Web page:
Intended for healthcare professionals

Research Article

Effect of aspirin and non-steroidal anti-inflammatory drugs on colorectal adenomas: case-control study of subjects participating in the Nottingham faecal occult blood screening programme.

British Medical Journal 1993; 307 doi: (Published 31 July 1993) Cite this as: British Medical Journal 1993;307:285
  1. R F Logan,
  2. J Little,
  3. P G Hawtin,
  4. J D Hardcastle
  1. Department of Public Health Medicine and Epidemiology, University of Nottingham Medical School, Queen's Medical Centre.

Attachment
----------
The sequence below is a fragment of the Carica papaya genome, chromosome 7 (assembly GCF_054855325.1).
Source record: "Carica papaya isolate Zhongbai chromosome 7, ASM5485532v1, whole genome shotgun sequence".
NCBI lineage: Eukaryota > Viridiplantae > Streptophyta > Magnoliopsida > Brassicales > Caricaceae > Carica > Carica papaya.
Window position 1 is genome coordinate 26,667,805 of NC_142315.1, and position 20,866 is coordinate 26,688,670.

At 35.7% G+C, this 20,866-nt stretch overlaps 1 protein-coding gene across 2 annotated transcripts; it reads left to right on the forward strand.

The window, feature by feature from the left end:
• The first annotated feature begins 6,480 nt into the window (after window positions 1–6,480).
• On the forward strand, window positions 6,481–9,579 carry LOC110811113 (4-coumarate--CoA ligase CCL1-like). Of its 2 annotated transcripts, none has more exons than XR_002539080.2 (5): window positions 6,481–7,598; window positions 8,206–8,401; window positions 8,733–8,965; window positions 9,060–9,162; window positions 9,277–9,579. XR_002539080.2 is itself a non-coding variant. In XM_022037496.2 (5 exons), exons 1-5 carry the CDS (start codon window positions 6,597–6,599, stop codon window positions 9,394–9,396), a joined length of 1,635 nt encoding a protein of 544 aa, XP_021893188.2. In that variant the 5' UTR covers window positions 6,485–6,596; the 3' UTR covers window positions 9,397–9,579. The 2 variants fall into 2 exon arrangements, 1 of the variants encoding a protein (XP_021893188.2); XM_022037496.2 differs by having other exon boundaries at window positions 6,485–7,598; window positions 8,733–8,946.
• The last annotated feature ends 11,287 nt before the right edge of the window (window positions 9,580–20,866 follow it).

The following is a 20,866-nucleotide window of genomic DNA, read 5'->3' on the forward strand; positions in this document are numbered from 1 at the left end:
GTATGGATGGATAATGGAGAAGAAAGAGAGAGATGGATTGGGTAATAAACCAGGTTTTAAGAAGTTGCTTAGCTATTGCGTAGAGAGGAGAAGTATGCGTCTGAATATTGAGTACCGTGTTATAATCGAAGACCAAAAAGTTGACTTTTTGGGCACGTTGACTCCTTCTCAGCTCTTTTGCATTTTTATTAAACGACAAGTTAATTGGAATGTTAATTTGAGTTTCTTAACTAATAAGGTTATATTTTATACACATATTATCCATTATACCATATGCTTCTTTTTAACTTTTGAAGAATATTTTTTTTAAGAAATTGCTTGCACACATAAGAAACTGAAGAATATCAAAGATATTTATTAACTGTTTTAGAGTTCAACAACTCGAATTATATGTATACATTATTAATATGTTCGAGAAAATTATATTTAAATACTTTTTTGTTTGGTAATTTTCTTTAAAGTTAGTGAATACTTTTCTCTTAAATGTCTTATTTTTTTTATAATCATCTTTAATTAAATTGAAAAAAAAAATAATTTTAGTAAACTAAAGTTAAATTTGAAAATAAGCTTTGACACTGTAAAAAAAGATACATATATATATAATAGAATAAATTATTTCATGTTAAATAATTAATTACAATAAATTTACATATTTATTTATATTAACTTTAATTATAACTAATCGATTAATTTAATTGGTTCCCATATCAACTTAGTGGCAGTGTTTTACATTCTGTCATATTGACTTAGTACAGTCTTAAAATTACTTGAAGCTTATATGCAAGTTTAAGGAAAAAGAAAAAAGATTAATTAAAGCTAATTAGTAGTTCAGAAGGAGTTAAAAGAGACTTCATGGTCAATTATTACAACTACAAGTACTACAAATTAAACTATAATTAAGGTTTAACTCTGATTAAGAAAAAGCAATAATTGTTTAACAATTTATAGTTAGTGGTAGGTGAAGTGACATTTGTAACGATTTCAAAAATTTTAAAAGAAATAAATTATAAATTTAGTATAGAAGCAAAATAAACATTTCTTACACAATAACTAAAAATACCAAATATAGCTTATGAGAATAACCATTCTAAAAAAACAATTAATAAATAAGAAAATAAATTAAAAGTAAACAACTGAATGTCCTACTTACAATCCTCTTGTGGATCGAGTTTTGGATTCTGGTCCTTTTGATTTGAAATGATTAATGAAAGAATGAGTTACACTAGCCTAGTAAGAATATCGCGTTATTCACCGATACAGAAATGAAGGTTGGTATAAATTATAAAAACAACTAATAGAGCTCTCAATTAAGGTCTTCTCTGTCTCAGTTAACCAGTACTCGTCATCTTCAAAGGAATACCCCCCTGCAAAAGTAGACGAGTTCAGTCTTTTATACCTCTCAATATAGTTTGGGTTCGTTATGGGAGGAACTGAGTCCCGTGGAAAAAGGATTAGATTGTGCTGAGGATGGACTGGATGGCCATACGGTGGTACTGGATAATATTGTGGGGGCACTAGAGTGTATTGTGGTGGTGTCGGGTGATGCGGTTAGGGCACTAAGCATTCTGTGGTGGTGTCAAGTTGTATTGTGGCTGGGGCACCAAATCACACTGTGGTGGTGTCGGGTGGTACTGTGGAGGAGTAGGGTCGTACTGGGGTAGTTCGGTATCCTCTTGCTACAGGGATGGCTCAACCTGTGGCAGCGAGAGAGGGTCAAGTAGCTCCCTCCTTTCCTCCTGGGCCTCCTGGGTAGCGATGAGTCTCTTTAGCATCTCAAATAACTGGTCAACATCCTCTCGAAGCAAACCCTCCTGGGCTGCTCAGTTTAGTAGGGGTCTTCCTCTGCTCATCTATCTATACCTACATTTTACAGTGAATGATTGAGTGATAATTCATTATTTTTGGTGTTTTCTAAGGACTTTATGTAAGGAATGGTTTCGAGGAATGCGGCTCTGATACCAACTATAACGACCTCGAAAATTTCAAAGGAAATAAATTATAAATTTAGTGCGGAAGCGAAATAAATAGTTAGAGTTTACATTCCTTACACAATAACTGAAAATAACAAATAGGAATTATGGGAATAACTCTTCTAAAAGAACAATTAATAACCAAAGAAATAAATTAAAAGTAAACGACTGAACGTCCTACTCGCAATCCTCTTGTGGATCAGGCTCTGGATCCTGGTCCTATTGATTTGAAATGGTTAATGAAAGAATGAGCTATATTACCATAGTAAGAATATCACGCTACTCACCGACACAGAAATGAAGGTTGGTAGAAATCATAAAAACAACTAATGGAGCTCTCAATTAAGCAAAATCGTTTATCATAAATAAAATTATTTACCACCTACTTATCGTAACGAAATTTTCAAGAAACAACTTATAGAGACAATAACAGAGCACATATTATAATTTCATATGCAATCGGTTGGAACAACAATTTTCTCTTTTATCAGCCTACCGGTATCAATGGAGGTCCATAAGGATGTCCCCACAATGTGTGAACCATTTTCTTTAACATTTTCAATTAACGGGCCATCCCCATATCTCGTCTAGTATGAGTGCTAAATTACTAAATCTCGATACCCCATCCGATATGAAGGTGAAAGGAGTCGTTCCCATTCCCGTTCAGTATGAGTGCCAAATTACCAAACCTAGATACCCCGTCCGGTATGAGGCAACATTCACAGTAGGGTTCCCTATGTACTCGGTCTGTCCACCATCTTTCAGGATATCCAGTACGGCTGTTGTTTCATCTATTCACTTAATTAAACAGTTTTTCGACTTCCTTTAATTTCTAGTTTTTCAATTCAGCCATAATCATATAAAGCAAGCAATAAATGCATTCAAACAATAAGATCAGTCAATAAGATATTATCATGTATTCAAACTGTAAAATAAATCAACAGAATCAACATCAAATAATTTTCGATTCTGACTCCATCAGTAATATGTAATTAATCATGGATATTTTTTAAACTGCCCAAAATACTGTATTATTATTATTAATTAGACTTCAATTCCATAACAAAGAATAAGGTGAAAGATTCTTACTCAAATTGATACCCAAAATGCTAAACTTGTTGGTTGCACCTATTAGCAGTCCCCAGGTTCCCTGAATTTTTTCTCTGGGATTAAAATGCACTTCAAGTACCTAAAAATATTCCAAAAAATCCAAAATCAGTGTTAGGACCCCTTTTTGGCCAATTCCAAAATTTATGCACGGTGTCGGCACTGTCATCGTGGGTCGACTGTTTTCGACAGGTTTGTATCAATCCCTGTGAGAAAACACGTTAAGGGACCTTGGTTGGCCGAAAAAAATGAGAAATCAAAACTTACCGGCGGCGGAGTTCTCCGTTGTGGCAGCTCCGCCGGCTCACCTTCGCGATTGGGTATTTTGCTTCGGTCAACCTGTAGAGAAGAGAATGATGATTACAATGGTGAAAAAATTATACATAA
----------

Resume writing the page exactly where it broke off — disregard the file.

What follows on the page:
OBJECTIVE--To examine the relation between the use of aspirin and non-steroidal anti-inflammatory drugs and the presence of asymptomatic colorectal adenomas. DESIGN--Case-control study of subjects participating in a randomised controlled trial of faecal occult blood screening for colorectal cancer. Data on analgesics and other drugs were obtained from a questionnaire which was mainly concerned with diet and was administered by an interviewer. SETTING--Nottingham. SUBJECTS--147 patients with positive results in faecal occult blood tests who were found to have colorectal adenomas (cases), 153 age and sex matched control subjects with negative results in such tests (negative controls), and 176 control subjects with positive results in the tests who were found not to have colorectal adenomas (positive controls). MAIN OUTCOME MEASURES--Relative risk of developing colorectal adenomas according to frequency and duration of use of analgesics. RESULTS--Cases reported taking less aspirin and non-steroidal anti-inflammatory drugs than the negative controls, with the estimated relative risk for any use being 0.49 (95% confidence interval 0.3 to 0.8). The inverse association was less strong when cases were compared with the positive controls (0.66 (0.4 to 1.1)). The association was specific for aspirin and non-steroidal anti-inflammatory drugs there being no association with paracetamol or other drugs. Prescribed use of non-steroidal anti-inflammatory drugs for longer than five years was associated with the lowest risk (0.21 (0.1 to 0.8)), although the numbers reporting prolonged prescribed use were small. CONCLUSIONS--These findings support the hypothesis that aspirin and non-steroidal anti-inflammatory drug use protects against the development of colorectal neoplasia.